I followed the ‘leave school early’ and worked in several jobs before giving it all up and like others, spent time traveling in Europe and North Africa. This gave me time to think about what I wanted to do. I always liked travel and I was keen to have a job that might take me to different places in the world, so I thought ‘why not try science’ as this might support such choices? I needed to get more qualifications so enrolled in night classes whilst working full time to support myself. I got two A levels in nine months and was delighted when Warwick University offered me a place. Once in higher education I loved it. This enabled me to progress from BSc to PhD, through various post-doctoral Fellowships in the UK and internationally, prior to my first academic post at Exeter University.

The years slipped by and before I knew it I became the first ever (there were two of us promoted on the same day) female Professor appointed to the experimental STEM subjects at Exeter University, the first female Head of Biological Sciences and then Dean of the Postgraduate Faculty and eventually moved into the senior team at Swansea University.

Along the way I’ve played various leadership roles in universities, government, learned societies, nationally and internationally and lots of other external roles besides these. What I have noticed is that at every single career stage the numbers of women that I’ve worked with have got fewer and fewer, until it became a regular occurrence for me to be the only woman in the room. In the Biosciences fields there are lots of women studying for BSc and PhDs but they seemed to disappear and the majority of the senior level posts are held by men. I’ve looked around and not liked what has been happening with girls and women in STEM subjects.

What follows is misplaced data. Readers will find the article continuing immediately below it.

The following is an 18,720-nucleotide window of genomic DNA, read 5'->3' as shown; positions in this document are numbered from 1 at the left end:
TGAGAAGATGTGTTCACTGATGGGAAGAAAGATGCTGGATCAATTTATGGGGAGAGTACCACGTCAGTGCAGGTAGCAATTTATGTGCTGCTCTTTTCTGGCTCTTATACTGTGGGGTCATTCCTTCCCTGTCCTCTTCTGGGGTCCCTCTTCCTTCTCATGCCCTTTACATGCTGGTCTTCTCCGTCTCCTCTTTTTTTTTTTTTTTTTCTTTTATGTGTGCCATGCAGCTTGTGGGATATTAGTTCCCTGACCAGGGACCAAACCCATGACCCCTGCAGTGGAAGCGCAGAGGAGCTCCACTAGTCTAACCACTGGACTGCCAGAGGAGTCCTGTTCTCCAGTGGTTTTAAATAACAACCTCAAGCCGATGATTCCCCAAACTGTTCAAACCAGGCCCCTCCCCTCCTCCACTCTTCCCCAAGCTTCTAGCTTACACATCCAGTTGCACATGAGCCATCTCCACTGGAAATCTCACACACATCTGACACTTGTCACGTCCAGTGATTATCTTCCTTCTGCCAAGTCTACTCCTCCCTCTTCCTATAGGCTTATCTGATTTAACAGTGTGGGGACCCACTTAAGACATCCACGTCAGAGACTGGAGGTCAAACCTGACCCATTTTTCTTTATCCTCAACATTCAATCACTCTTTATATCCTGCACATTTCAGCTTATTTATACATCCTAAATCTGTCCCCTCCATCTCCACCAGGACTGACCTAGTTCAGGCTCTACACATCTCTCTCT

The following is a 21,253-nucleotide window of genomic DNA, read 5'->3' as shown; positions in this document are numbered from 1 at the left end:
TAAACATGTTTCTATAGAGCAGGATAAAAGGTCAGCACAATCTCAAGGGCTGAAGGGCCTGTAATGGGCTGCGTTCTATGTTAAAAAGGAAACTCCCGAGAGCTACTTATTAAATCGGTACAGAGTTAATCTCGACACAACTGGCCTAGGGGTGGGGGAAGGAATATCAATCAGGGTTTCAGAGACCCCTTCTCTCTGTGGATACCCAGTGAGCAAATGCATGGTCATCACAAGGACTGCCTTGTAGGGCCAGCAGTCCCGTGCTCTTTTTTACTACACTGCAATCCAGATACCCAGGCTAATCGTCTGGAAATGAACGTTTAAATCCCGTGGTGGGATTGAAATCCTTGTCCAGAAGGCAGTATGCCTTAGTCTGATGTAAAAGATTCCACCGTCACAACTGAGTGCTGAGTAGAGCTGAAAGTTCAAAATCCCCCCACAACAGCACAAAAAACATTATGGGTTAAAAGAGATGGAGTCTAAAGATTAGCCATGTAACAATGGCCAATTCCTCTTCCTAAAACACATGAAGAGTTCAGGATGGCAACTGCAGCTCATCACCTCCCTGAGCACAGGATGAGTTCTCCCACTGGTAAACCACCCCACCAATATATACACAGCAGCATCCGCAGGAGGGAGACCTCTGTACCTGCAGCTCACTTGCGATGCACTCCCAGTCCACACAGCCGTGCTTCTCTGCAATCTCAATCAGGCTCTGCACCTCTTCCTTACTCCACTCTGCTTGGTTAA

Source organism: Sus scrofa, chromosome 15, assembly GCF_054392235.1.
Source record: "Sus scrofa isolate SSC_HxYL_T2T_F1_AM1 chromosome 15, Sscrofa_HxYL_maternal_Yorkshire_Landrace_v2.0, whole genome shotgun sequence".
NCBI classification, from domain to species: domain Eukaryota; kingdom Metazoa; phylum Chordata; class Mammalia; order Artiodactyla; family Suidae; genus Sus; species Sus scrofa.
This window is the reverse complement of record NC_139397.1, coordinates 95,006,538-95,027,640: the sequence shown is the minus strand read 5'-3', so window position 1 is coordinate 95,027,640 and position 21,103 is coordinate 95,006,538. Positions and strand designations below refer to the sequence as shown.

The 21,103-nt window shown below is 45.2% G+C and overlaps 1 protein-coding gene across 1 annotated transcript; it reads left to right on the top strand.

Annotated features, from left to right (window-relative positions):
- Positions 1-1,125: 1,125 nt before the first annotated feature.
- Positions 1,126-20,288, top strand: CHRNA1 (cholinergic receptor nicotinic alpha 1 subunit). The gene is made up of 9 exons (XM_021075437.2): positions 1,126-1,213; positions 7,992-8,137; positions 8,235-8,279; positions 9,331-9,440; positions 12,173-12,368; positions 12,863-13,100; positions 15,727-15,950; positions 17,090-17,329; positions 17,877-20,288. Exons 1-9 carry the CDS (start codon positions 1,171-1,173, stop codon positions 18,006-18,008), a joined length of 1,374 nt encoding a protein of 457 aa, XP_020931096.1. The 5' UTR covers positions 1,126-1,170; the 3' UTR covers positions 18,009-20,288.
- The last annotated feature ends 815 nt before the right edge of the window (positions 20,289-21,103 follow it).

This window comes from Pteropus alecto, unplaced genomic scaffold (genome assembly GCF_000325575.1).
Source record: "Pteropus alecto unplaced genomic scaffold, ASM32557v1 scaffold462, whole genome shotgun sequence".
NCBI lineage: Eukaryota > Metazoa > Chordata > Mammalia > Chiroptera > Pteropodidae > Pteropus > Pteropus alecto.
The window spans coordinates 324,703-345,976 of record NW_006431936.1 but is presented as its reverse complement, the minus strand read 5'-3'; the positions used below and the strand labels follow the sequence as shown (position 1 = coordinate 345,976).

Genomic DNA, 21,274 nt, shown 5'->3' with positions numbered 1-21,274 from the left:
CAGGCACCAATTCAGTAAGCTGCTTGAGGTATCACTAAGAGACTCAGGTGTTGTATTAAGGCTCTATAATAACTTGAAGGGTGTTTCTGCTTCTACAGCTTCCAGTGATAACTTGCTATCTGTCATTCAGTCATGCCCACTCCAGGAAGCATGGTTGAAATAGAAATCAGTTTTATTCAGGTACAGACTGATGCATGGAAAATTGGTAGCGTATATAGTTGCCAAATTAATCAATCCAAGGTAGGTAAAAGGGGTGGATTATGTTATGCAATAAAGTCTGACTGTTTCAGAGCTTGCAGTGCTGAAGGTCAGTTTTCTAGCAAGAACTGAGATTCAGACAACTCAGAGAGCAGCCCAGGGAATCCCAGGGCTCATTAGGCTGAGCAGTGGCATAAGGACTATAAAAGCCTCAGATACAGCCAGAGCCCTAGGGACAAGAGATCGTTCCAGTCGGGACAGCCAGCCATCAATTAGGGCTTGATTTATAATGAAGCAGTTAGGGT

Fast forward to 2016, I so often hear stories of impediments to girls and women’s career and life progression, in STEM subjects and more broadly too. It’s important to stress that this is not a UK phenomenon, I’m currently involved in projects in Australia and Canada too. So I was pleased to be invited to be a TED speaker at the recent TEDx event in Swansea. I decided that, rather than speaking on my research, that I would instead focus around the imagined scenario of girls growing up in 2016 and what their life opportunities might be within STEM careers and also covering what things work to raise the visibility of women and support them to progress. The TED talk is available here –

More information about Professor Lappin-Scott and her work can be found at the following links:

Linkedin,  Swansea TedXTalk,  STEM ‘Pioneer’ Award 2017,  WISE Award 2016,  Womenspire Award 2017, Soapbox Science, – Swansea Uni PVC profile, Research Gate